Messaging apps, calling apps, free calls and text

There are a lot of messaging and calling applications, most of which we cover right here on TruTower. It’s a fragmented space, a road to travel with seemingly endless offramps that ultimately lead to the same goal: connecting people. This has lead to confusion for some users and an annoyance to others, who have to regularly use multiple applications in order to stay in touch with their entire social circle.

Nimbuzz CEO Vikas Saxena once said that up to “five instant messaging apps” would be used by customers on their mobile devices to keep in touch with contacts. Seeing the growth of the various platforms the past year and the tens of millions of users each one has hooked, it seems more apparent that this number is a little closer to ten; these ten apps will be the queens of the messaging anthill in the future.

Up to five messaging apps will be used by consumers on mobile devices to keep in touch with contacts.

The biggest platforms by user count — Skype, Viber, LINE, Kik Messenger, KakaoTalk, Tango, Nimbuzz, ooVoo, WeChat, and WhatsApp — are likely to continue on their own for the time being (with the exception of Skype, which is of course owned by Microsoft) and a case can be made that many are too big for acquisition except by larger corporations.

Fring was already acquired by Genband, a much larger company, back in September and since then the company has been repositioning Fring to make it more competitive with other apps on the market. Needless to say, it’s unlikely that Fring will be seeking a new home anytime soon.

Twitter has already stuck its beak into Vine, so that’s another application that’s off the chopping block.

However, there are still many apps that are ripe for picking. Snapchat, for example, which currently includes 40 million users. Snapchat was the recent target of a $3 billion acquisition by Facebook. The offer was turned down, but it wasn’t due to the company being uninterested in selling. Snapchat CEO Evan Spiegel was reportedly not interested in an acquisition at this time simply because he wanted to increase the app user base and overall value and would “not likely consider an acquisition or an investment at least until early next year” according to the reports. At that time, it’s perfectly possible that Snapchat could be open to acquisition.

Merging is another alternative to acquisition for messaging platforms.

Merging is another possibility for apps. Imagine being able to use Viber to chat with both Viber and Snapchat contacts, which would number in the hundreds of millions. Your Viber video messages and picture messages could be set to automatically expire after viewing and you would have the ability to send sticker-laden picture messages to your Snapchat contacts (who doesn’t love Violet?) This is, of course, just a speculative scenario on the feature side. On the team side, development for all of the major mobile platforms would be likely improved and updates will become more commonplace as teams are able to grow larger.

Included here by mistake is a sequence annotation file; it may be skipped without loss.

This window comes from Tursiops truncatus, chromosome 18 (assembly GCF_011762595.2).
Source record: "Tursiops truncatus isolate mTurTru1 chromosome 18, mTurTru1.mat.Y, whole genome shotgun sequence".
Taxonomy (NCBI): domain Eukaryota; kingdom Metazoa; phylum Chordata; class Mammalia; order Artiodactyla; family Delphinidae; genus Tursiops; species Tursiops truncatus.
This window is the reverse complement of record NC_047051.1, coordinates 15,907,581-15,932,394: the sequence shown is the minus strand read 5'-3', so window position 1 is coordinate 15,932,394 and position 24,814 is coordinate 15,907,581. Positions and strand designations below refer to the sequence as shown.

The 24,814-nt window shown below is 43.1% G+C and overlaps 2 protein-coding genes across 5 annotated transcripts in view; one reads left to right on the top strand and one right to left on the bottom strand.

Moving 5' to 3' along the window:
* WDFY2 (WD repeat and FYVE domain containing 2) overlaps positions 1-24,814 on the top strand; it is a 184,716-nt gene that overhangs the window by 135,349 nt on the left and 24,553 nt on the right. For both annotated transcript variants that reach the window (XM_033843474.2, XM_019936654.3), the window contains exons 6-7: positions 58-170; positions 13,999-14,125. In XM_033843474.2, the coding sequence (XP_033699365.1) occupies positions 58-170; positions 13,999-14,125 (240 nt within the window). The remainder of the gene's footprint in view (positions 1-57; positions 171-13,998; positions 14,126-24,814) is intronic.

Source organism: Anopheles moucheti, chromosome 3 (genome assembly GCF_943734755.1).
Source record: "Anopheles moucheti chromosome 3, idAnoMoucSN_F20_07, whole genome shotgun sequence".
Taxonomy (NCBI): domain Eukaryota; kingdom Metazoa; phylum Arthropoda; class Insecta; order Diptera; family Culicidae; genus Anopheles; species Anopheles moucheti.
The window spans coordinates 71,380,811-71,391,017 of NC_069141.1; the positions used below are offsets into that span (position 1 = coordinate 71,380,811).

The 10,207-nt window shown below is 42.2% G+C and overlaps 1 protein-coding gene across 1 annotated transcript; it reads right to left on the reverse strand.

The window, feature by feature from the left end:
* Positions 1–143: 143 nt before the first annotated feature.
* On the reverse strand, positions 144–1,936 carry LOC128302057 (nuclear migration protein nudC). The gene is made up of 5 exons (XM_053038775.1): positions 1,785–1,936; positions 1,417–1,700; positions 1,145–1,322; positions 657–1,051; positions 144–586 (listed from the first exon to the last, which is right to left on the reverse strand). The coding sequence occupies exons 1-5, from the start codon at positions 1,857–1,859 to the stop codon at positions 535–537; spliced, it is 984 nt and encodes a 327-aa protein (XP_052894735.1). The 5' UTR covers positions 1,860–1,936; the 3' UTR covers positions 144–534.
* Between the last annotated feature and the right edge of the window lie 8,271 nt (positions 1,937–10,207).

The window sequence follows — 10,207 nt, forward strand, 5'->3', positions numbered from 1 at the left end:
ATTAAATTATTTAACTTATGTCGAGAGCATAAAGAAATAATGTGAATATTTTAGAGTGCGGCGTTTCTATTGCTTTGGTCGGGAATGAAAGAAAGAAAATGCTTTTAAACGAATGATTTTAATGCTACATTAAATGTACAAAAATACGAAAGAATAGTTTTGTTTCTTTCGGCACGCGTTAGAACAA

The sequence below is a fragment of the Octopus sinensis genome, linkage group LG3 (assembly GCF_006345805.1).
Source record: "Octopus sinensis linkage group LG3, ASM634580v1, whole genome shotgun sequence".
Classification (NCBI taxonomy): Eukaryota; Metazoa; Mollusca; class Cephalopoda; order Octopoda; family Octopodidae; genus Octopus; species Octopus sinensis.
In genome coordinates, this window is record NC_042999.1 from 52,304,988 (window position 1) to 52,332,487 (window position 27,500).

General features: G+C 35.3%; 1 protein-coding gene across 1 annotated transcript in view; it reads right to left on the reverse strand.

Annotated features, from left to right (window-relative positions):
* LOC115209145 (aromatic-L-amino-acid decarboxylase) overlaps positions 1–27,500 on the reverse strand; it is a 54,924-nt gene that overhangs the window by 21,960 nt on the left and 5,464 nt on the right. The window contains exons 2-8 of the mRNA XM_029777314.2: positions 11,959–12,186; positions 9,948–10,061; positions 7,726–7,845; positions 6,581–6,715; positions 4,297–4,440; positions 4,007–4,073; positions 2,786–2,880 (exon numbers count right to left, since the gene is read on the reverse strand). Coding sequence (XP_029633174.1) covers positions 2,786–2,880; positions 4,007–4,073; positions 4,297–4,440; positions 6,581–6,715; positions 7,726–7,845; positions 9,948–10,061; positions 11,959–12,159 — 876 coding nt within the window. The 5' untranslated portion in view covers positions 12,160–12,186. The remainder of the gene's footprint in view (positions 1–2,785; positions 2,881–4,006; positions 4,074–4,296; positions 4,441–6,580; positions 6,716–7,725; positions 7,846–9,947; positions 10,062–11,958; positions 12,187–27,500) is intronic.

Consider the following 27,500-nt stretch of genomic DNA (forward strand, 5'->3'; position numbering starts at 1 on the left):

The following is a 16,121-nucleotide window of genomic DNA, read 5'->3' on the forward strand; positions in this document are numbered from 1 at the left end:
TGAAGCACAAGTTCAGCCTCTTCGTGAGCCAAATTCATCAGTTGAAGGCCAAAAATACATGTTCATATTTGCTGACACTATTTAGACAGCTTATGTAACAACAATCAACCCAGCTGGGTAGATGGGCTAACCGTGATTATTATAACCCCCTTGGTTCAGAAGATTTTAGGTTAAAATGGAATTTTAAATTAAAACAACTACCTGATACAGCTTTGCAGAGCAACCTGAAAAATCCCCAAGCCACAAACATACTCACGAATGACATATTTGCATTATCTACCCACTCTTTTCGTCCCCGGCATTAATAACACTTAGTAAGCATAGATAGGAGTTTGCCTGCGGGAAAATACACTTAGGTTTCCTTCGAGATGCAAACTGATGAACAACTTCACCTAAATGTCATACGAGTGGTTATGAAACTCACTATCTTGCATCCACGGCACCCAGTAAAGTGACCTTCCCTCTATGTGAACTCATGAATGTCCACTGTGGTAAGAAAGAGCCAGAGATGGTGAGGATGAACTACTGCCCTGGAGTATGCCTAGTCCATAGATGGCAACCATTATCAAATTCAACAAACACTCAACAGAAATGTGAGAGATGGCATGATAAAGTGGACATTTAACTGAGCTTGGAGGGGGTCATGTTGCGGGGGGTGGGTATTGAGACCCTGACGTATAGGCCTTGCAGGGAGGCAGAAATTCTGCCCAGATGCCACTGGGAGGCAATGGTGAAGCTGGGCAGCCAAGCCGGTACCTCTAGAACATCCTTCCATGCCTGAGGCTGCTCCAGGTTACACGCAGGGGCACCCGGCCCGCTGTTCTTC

In addition to gaining users and features, apps could even become part of an entire ecosystem a la Skype or Google Voice. As the apps, the ecosystems, and the companies who offer them get bigger, so does the competition.

More profitable monetization is a benefit for app developers. If Tango, for instance, acquired another application and its users, it would give the company a much larger user base for which to leverage its gaming platform as well as advertising instantly. With localization improvements also a possibility as a result of merging, this would allow apps to expand to additional countries much more quickly, which would benefit the platforms, their consumers, and their developers as the customer base can further expand and the competition continues to increase.

Competition will make things increasingly difficult for smaller apps, leaving a limited number of strong players in the field.

While that competition will make things increasingly more difficult for smaller messaging apps and leave only a limited number of strong players in the field — using the ten-app-per-user scenario mentioned at the beginning of this piece as an example — ten healthy and competitive messaging platforms can actually make things better for the consumer, beyond the addition of more users to call and message for free and more features to use.

So while it’s not clear how exactly these merges or acquisitions unfold in the future, The TruTh is, it’s still highly likely that they’ll occur and will lead us to new roads. Could the future of gaming be embedded in a messaging platform rather than a company like Nintendo? Could VoIP and messaging apps be integrated into our televisions, giving users instant access to messages, contacts, phone calls, and news much like operating systems and additional apps do now? Or perhaps messaging and calling apps will give way to some unknown new innovations down the road, innovations that could lead to other offramps that test the very boundaries of imagination? Such endless vistas of possibility.

Avatar photo

By Josh Robert Nay

Josh Robert Nay is the founder and Editor-in-Chief of TruTower. He has worked in the telecommunications industry since 2003 and specializes in GSM based technology. He also uses (too many) VoIP apps and is a long-time user of BlackBerry, Android, and Windows Phone. He adores anything having to do with space exploration and writing. In addition to the links below, he can be found on LinkedIn and can also be found on his website at